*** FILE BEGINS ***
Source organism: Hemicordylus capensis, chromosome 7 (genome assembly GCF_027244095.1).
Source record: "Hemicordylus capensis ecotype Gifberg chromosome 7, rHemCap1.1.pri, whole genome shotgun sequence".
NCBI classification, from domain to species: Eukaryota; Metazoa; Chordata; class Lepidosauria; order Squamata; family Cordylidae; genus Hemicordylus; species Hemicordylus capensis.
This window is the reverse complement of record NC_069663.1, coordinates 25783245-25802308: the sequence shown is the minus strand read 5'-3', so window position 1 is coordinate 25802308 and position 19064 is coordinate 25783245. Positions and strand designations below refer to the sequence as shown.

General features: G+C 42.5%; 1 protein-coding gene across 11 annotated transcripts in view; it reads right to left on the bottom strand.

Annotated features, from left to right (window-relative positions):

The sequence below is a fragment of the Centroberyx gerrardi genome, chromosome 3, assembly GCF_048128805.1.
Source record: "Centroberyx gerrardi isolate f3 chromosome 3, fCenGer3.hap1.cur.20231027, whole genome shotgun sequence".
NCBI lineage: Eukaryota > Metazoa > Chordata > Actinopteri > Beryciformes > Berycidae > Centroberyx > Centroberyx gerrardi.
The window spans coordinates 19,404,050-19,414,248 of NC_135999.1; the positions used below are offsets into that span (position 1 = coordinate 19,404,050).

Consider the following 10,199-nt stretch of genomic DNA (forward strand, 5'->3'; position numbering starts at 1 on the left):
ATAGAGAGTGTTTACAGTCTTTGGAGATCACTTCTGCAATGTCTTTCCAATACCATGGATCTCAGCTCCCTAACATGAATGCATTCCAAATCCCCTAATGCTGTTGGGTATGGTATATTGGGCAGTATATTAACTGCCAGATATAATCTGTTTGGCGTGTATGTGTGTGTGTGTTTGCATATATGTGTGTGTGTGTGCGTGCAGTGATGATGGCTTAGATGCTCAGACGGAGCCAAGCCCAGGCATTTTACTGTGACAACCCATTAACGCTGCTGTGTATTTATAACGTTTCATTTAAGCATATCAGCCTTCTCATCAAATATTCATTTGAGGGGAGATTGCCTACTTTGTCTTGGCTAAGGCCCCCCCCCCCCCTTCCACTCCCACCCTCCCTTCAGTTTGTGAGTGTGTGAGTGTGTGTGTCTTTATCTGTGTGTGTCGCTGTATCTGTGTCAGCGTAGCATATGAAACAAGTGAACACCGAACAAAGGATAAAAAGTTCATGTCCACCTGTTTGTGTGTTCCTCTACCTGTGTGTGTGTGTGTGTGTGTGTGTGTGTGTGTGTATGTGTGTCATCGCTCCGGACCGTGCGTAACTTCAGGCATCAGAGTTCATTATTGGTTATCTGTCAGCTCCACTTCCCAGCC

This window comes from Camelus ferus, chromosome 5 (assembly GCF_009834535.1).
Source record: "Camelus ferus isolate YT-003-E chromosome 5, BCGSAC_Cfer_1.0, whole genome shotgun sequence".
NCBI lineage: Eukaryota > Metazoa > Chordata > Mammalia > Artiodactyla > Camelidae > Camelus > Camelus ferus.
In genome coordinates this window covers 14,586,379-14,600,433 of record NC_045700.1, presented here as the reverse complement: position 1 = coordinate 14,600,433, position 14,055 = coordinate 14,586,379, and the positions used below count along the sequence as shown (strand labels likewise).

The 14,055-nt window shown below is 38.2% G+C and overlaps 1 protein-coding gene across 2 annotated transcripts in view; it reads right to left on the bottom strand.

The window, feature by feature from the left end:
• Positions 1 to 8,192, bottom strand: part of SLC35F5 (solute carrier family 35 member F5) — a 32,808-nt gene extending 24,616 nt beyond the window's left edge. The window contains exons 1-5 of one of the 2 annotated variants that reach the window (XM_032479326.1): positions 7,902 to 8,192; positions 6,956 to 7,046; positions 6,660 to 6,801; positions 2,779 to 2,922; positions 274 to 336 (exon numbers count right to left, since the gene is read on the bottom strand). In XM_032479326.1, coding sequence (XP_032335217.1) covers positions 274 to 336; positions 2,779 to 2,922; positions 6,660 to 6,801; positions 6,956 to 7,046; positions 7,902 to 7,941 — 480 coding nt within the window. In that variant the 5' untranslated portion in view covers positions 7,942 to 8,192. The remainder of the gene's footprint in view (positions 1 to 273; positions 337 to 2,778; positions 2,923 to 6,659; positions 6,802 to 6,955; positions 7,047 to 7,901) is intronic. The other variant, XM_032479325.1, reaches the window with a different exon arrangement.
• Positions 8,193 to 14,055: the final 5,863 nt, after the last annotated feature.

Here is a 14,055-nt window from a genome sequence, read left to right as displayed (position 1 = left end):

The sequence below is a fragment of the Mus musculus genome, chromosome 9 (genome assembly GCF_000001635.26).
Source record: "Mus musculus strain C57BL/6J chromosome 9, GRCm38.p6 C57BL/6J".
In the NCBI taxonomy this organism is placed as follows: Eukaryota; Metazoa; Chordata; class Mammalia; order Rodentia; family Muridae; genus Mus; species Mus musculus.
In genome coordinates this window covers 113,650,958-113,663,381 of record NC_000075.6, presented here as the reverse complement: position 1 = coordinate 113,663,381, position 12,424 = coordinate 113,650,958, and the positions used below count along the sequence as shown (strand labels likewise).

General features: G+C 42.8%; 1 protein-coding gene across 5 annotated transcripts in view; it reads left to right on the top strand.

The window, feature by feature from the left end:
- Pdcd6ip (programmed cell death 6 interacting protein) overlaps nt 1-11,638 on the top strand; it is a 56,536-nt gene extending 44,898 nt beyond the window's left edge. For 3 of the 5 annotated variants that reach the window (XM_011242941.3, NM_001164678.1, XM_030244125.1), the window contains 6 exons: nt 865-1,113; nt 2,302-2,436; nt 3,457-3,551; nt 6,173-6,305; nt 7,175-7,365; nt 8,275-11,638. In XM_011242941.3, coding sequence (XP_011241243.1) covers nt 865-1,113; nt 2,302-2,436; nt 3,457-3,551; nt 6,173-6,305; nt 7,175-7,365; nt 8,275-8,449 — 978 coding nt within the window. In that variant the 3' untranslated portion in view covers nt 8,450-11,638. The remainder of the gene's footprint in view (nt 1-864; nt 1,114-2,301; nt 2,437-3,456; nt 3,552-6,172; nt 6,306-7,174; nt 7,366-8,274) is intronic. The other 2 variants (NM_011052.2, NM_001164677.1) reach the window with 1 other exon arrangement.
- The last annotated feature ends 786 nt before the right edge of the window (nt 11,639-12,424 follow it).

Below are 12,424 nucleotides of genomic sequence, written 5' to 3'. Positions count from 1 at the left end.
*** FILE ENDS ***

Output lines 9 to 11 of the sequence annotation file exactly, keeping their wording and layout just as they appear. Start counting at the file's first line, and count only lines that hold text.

NCBI lineage: Eukaryota > Metazoa > Chordata > Actinopteri > Beryciformes > Berycidae > Centroberyx > Centroberyx gerrardi.
The window spans coordinates 19,404,050-19,414,248 of NC_135999.1; the positions used below are offsets into that span (position 1 = coordinate 19,404,050).

Consider the following 10,199-nt stretch of genomic DNA (forward strand, 5'->3'; position numbering starts at 1 on the left):